“Professor Keller stood out among a dozen other candidates because she not only excelled in the theoretical and academic field, having led research projects and held teaching positions for the past 20 years, but she also greatly contributed to Europe’s political and social life, serving at the United Nations Human Rights Committee between 2008 and 2011, at the ECtHR in Strasbourg between 2011 and 2020, and at the Constitutional Court of Bosnia and Herzegovina since December 2020.”

Professor Loprieno also stressed that the Madame de Staël Prize, named after Anne Louise Germaine de Staël-Holstein (commonly known as ‘Madame de Staël’), represents the values of inquisitiveness, European intellectualism, and individual as well as academic freedom, values that were embodied by Madame de Staël herself, who suffered the consequences of violence and political persecution in the 18th Century for the ideas she espoused and openly advocated for, but remained unshacken in her convictions.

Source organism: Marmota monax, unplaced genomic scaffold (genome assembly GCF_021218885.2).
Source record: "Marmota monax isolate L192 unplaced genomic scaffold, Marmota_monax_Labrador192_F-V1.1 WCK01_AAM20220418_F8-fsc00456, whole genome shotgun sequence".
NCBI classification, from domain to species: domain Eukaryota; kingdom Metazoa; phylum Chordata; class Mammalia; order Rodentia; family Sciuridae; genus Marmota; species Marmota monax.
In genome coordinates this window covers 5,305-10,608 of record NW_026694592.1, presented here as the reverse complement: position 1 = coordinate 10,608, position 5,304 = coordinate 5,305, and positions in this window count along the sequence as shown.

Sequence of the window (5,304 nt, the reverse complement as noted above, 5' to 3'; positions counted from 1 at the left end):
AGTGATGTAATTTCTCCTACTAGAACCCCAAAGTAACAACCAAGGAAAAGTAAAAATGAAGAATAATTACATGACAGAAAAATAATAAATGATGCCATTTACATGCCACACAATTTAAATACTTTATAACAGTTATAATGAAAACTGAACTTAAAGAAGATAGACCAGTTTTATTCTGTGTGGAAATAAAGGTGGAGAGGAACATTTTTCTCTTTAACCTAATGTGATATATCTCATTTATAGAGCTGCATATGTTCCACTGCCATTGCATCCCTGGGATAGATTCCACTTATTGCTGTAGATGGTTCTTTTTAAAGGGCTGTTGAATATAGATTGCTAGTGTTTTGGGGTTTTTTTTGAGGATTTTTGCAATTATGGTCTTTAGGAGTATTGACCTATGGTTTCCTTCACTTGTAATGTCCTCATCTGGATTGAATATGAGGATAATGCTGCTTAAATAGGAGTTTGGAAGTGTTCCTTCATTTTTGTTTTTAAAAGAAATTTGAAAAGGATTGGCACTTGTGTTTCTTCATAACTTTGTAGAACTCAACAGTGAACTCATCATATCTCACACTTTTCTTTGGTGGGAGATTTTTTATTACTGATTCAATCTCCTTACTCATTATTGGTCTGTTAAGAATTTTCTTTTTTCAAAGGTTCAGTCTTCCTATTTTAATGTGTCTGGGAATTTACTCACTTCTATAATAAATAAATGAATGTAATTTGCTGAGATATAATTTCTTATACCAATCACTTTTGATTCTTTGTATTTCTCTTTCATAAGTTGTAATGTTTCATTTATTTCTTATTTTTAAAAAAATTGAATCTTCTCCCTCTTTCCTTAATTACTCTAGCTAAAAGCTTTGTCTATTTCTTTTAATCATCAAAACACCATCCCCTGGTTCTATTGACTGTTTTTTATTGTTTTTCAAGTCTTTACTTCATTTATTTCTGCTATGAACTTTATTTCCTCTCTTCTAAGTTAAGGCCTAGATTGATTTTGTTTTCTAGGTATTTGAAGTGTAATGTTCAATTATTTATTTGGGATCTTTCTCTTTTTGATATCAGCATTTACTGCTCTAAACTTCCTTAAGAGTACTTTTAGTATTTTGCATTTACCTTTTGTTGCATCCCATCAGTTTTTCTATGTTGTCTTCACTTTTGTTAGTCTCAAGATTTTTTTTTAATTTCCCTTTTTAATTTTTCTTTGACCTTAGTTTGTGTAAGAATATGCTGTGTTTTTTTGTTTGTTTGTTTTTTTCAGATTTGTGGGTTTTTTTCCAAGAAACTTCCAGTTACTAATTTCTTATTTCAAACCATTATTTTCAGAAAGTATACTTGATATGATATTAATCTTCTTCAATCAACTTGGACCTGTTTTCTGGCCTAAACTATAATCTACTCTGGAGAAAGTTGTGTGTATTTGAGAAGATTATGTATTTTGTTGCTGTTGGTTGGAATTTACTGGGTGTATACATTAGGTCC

Procedural Hurdles in Climate Change Litigations

 

Professor Helen Keller delivers the 2021 Madame de Staël Prize Lecture.

In her lecture ‘Climate Change in Human Rights Courts: Overcoming Procedural Hurdles in Transboundary Environmental Cases’, Professor Helen Keller introduced 3 procedural admissibility hurdles that can pose particular challenges for climate change cases brought before court. As Professor Keller explained, before the ECtHR can judge a case on the merits, it must check whether all the admissibility requirements have been met. More than 90% of all cases at the ECtHR fail to comply with admissibility requirements, which means the cases are declared inadmissible before they can be judged on the merits. Respecting the admissibility requirements is also important for the legitimacy of the Court, as these are the fundamental rules for the interaction between the Court and the Member States.